America’s Bees, Assemble
In 2020, leave the social distancing to the humans
2020. The Great Pause. Casualties rise. Economies plummet.
Medical staff across the globe are engaged in a tireless tussle against what man cannot see. With each passing day, the nightmare only seems to worsen. Some believe that lockdowns across the world have saved our planet and her inhabitants, slowing industries to a grinding halt and cutting emissions across the board. But 2020 isn’t over yet. And for apiaries in America, the terror has just begun.
Weakened from a harsh winter that saw a shocking 40% decline in American bee populations, bees once native to Europe now face a more ghastly foe, one that has crossed continents to lay waste to what remains of their kind.
Japanese Goliath hornets.
Imagine a cold-blooded serial killer who can decapitate 40 victims a minute with no mercy and bring them home for their children to feast upon. And you thought John Wick was cool. The mere thought arrests the mind. Now imagine a hive full of them coming towards you, each killer 2.5 inches in length, stingers at the ready.
Thirty of these murder hornets can wipe out an entire colony in less than an hour. Bees and their heads spewed across their hives like confetti. It was no wild party. It was an execution by living guillotines.
Equipped with stings that can pierce through beekeeper suits, their potential to massacre a dwindling bee population is worrying. Researchers liken the Vespa Mandarinia’s flesh-melting stings to searing-hot thumbtacks being driven into living tissue.
Honeybees in America did not evolve alongside these agents of chaos, which means that they have no natural defense against them. Their stings barely dent the foreign insect’s thick armour. But Japanese honeybees have fought against these nightmares for centuries. And they have a solution.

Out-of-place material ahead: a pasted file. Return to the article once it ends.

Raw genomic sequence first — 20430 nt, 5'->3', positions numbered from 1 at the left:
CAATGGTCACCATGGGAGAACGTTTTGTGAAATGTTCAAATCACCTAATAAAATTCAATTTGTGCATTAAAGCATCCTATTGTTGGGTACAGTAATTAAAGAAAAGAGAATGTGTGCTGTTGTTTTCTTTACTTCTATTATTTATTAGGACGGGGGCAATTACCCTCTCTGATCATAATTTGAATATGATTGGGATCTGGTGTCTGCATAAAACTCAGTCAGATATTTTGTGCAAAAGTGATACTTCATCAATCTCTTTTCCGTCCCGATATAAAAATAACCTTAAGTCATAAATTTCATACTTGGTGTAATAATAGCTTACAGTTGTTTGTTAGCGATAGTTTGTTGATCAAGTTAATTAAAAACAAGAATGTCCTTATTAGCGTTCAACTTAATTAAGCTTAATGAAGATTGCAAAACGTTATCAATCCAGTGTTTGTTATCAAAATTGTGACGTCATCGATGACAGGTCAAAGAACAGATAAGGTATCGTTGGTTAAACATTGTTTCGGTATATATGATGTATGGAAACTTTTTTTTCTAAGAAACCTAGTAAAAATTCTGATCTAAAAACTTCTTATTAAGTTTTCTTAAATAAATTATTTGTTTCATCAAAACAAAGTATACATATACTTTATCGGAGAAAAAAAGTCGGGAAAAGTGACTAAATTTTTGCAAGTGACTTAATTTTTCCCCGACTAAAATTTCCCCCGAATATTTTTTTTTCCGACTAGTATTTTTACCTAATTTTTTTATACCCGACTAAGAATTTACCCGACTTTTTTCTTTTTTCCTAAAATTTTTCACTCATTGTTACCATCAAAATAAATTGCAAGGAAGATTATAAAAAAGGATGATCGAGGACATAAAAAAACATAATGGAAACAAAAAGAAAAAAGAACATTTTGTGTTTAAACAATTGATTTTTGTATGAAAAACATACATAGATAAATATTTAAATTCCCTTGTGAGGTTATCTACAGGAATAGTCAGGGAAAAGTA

When one of these monstrosities approaches a nest, Japanese honeybees swarm the murder hornet and hold it in place. They will then proceed to vibrate their wings, instantly forming an oven around the intruder. While Japanese honeybees can withstand temperatures of up to 122° F (50° C), the goliath hornets can only bear a maximum temperature of up to 115° F (46° C).
At 117° F (47° C), the alien is toast.
Other bee subspecies have developed similar modus operandi to deal with hostile hornets. Oriental hornets with their thicker coats can survive thermo-balling ovens, so honeybees improvised. Hundreds of Cyprian honeybees enclose the offender in a ball too, but this one doesn’t smother it with kindness. Asphyxiated, the hornet suffocates to death.
Some honeybees use their abdomens to perform a Mexican wave, sending off high-frequency hisses that alert both hive members and predators of their presence. It’ll be a while before human gatherings can move their arms in sync to perform Mexican waves, so it’s best we leave it to our pollen-picking peers.
In a time when humans practice social distancing to save their kin, it has never been more important for honeybees in America to come together to bake some hornet ham.